Anyone aged 18 or over can be an Executor of a Will – and you can have more than one Executor, which is usual.
You can ask someone to be your Executor even if you plan to leave them something in your Will.
What does an Executor of a Will do?
On your death, your Executor’s duties might include:
- Finding all of your financial documentation.
- Sending a copy of the death certificate to all institutions that hold money for you, and ensuring that the accounts are frozen.
- Opening a bank account for the estate.
- Finding out about any money that is owed to you/the estate.
- Finding out about any money that you owed to others.
- Collecting in all money, including bank accounts, savings, pensions, investments, insurance policies and anything else that is owed.
- Making a list of all of your possessions, property and money.
- Calculating Income Tax, Capital Gains and Inheritance Tax and making those payments.
- Paying out any other money that is owed, such as bills, loans, credit cards and debts.
- Deciding the right time to sell your house so that the beneficiaries get as much money as possible.
- Paying any debts or expenses, such as solicitors’ and probate fees.
- Distributing the leftover money to the beneficiaries in accordance with your Will.
Being an Executor can be a difficult job, even if your instructions are clear and you don’t have many assets. The process of dealing with your estate will usually take a number of months.
Who should I choose as an Executor for my Will?
A lot of people will choose their spouse, civil partner or grown-up children to be their Executor. You can choose up to four Executors, but if you do choose more than one, keep in mind that they all have to act jointly. The more Executors you choose, the more difficult it may be for them to agree.
We would usually recommend that you choose two Executors – then, if one should die before you, you will still have another Executor who can manage the estate. You can also have substitute Executors who will be able to step up if your first choice of Executor dies.
You can choose a professional Executor to act for you if you want to – for example, a lawyer or an accountant. They will usually charge for this service but their advice can be invaluable.
Note that you CAN leave a gift in your will to your Executor – you can even leave your entire estate to them – but if you do, they must not be one of your witnesses.
Who would make a good Executor of a Will?
Executors often have to manage a lot of paperwork and may be faced with legal or financial issues. It makes sense to choose someone who is confident in these areas. If you choose more than one Executor and they have different skill sets (for example, one has legal knowledge and the other has financial/tax knowledge), they will be able to divide up the work.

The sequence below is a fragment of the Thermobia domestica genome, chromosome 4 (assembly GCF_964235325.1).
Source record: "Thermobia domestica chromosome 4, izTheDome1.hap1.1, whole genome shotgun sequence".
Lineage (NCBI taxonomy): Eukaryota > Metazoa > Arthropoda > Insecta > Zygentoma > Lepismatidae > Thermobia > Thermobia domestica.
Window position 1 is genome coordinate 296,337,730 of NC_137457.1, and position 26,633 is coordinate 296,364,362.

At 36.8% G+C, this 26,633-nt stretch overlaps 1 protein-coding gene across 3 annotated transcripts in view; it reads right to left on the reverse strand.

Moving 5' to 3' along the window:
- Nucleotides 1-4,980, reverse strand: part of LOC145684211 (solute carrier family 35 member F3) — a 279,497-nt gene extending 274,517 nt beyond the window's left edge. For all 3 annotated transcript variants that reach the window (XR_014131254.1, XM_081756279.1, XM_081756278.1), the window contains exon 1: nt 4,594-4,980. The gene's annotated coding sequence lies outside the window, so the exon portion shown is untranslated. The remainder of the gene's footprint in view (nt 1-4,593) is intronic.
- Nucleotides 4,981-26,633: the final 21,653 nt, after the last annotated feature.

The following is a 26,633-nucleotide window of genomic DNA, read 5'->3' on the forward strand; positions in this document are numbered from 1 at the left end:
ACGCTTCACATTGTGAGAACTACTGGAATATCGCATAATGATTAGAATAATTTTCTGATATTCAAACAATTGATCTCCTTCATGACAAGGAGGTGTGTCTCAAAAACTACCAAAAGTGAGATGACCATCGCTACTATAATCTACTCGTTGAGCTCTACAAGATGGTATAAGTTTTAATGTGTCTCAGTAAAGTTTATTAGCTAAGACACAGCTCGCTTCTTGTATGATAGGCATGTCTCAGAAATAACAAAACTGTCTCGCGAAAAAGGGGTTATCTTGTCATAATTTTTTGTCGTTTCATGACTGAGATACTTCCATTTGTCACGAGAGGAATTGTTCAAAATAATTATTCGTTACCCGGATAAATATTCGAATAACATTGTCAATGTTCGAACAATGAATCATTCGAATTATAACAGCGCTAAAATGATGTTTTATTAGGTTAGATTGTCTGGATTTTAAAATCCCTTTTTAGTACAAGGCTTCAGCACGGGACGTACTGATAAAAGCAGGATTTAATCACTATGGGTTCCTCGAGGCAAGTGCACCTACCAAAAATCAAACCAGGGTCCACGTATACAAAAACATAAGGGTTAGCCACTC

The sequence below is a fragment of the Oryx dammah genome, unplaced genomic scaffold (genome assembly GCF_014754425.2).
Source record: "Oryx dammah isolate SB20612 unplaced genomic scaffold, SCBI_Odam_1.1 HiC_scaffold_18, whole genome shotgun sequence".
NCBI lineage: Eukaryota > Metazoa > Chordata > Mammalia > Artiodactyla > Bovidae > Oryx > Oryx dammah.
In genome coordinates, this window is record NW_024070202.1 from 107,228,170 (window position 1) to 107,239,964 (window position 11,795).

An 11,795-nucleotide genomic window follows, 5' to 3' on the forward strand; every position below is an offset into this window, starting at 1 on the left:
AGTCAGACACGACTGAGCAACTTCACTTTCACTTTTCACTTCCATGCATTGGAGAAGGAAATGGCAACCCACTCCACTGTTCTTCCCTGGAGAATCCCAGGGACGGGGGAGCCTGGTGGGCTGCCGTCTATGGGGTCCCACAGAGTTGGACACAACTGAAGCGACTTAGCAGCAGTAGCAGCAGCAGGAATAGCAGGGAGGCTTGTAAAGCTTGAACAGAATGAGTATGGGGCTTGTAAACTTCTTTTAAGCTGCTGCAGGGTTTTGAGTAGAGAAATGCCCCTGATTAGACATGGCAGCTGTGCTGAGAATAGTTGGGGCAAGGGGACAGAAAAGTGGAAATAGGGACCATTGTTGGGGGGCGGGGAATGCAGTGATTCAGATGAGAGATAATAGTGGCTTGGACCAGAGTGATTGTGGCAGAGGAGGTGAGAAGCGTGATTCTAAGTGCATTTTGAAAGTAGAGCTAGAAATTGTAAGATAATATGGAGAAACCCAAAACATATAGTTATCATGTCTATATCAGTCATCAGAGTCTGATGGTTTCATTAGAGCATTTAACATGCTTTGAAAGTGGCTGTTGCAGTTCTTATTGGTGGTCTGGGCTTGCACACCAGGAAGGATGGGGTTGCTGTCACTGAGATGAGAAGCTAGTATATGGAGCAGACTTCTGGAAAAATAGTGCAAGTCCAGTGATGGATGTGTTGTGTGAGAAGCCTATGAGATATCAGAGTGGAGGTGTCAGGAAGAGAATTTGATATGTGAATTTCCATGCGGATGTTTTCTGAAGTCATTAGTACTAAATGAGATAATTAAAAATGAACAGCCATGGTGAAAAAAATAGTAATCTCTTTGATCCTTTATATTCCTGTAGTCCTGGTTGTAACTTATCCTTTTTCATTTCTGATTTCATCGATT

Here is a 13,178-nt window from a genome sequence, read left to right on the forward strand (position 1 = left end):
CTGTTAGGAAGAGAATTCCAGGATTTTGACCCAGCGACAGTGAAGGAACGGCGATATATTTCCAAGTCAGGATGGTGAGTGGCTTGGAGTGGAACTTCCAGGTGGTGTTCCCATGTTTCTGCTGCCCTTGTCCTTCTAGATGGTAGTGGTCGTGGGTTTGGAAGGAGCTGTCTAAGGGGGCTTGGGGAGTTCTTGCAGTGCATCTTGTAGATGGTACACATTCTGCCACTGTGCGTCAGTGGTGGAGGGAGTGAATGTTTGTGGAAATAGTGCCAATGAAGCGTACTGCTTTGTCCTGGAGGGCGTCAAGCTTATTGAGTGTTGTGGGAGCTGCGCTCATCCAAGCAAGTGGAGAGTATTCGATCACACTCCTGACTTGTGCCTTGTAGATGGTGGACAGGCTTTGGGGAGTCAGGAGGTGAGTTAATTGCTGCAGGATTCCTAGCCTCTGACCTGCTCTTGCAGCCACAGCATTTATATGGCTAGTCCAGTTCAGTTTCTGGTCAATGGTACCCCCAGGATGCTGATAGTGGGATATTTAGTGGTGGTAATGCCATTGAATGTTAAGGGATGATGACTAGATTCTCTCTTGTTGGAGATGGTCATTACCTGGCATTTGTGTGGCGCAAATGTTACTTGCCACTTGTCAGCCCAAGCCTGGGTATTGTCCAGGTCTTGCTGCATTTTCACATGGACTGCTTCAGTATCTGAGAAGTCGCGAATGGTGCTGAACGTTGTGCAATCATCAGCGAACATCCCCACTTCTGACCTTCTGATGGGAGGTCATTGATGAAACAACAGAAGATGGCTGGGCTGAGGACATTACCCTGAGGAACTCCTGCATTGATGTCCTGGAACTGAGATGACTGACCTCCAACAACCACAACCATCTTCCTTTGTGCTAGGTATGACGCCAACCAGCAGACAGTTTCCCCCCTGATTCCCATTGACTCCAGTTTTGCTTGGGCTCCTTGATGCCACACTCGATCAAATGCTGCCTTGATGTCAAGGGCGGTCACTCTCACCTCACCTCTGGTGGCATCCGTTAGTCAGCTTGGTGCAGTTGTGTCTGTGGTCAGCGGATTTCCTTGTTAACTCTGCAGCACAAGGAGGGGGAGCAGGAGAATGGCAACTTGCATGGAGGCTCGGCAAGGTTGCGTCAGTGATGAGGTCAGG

If you choose one professional Executor (such as a lawyer) and one personal Executor (such as a grown-up child), your lawyer can handle the complex tax and legal aspects of the work, while the child will be able to deal sensitively with family members.
If you appoint two or more Executors, consider carefully whether they will find it easy to agree. Although you might think appointing two people who are polar opposites might be a good idea so that problems can be considered from different perspectives, in reality it is likely this will cause grief and division in the family.
If you appoint your partner as your only Executor, keep in mind that they will already be dealing with a lot of grief. Including an additional Executor will help take some of the burden off their shoulders.
Above all, it is important to choose Executors for your Will that you trust.
Before you name your Executors, make sure you have spoken to them first – preferably together if possible. You will need to know that they are happy to do the job.
Using a professional
A lawyer or an accountant can be a good choice as one of your Executors – particularly if you have a complex estate, or you have property abroad. They are familiar with the work, they know the issues that will arise and they are likely to deal with the matter far more quickly than someone who has never gone through the process before.
Professionals will charge for being an Executor. Their charges may be structured in one of a number of ways. These might include some or all of the following:
- An hourly rate, billed from time to time to reflect any work they have done for you.
- A percentage of the total value of your estate.
- A flat fee for handling the estate.
Speak to your chosen lawyer or accountant before appointing them as an Executor to make sure they are happy to act for you, and to find out how much they will charge.
When you’ve chosen your Executors
Make sure you give the Executors’ full names and addresses in your Will – otherwise it’s possible they may not be found and can therefore not carry out their duties. Try to keep their contact information up to date in your Will.
What if I don’t have anyone who can be an Executor?
It is rather unlikely that you won’t have anyone who can be your Executor as you can always approach a lawyer – but there is also a Government official called the Public Trustee who can be your Executor if there is really nobody else to act for you.
This will happen automatically in some situations – for example, if you leave everything to one person, and that person cannot act for you as Executor because they are unwell or have a condition (such as dementia) which prevents them from managing financial affairs.
Call us on 0800 788 0500 or email email@example.com. We’d also be happy to see you in person. We have locations across the UK and we can also cater for home visits. We would be happy to answer any questions you have or discuss making a Will with you, without obligation. Just call or email to make an appointment with your nearest office. If you’d rather use a local number, just hover over ‘Offices’ in the top menu and choose your nearest location.